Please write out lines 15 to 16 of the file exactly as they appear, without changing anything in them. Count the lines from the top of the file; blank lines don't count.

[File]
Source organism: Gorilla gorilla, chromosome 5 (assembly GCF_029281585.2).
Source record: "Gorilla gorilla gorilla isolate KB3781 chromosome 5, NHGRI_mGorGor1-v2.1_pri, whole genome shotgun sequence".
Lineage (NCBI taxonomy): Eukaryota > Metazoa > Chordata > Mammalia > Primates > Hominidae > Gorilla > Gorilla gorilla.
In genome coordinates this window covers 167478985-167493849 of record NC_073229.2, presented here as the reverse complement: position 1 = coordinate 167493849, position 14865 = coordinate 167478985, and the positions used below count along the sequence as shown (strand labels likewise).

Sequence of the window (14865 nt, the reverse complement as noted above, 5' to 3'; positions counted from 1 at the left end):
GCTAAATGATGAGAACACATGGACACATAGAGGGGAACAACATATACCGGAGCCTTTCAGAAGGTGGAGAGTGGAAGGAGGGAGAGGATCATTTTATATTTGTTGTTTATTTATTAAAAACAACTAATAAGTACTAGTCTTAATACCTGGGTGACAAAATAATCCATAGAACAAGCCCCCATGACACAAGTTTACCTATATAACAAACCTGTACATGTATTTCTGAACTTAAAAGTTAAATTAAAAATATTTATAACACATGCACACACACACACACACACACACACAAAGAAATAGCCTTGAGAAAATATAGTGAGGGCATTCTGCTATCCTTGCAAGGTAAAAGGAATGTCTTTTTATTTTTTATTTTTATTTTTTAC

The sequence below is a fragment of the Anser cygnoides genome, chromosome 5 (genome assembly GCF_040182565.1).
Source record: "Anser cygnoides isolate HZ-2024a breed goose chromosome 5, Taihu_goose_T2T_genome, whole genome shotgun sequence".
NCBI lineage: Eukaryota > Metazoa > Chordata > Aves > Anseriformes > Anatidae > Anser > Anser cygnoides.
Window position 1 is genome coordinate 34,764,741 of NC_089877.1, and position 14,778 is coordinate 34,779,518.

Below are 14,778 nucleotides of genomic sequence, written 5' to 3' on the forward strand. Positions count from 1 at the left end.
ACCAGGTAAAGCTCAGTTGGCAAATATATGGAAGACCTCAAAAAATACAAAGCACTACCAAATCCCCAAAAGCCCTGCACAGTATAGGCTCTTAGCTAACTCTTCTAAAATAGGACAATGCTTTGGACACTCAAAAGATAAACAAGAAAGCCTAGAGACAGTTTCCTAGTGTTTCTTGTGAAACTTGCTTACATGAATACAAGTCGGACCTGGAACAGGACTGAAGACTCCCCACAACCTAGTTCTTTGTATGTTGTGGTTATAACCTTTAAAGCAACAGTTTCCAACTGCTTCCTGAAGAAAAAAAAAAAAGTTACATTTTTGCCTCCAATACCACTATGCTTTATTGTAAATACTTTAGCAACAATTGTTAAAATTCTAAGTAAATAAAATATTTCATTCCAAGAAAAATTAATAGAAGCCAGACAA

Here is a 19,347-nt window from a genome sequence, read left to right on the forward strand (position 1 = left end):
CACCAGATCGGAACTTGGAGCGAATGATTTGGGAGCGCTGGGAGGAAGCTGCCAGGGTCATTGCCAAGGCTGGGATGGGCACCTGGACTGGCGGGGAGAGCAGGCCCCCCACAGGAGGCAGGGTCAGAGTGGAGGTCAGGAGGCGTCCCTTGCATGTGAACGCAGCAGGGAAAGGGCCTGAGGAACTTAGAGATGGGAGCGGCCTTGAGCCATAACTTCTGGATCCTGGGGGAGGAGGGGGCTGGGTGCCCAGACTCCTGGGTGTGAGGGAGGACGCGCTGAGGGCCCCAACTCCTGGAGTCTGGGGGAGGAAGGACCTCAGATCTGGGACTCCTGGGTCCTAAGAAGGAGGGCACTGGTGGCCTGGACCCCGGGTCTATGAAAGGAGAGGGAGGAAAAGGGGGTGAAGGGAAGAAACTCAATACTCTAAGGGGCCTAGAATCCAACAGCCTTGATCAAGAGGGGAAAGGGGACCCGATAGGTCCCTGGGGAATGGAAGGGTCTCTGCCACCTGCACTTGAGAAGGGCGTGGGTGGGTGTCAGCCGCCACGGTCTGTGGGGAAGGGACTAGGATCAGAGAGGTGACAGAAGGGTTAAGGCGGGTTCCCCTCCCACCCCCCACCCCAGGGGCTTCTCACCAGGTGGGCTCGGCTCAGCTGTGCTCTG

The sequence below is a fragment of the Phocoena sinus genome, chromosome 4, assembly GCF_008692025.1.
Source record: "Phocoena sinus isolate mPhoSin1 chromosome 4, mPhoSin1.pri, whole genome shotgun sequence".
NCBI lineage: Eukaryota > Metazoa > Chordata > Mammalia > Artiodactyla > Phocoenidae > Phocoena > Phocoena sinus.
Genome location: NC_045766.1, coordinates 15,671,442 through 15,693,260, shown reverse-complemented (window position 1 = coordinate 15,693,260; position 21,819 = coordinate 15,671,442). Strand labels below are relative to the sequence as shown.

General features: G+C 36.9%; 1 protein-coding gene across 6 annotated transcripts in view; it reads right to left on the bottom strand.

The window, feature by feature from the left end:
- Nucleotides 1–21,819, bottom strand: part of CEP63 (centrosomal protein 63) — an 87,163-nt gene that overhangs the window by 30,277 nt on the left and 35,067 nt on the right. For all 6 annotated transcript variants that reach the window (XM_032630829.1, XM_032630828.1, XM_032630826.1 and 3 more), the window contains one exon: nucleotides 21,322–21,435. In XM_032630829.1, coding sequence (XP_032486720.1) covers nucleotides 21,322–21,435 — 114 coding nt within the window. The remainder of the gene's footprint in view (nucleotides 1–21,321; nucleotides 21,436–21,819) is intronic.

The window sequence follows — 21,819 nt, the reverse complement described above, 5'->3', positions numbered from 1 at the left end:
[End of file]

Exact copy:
The sequence below is a fragment of the Phocoena sinus genome, chromosome 4, assembly GCF_008692025.1.
Source record: "Phocoena sinus isolate mPhoSin1 chromosome 4, mPhoSin1.pri, whole genome shotgun sequence".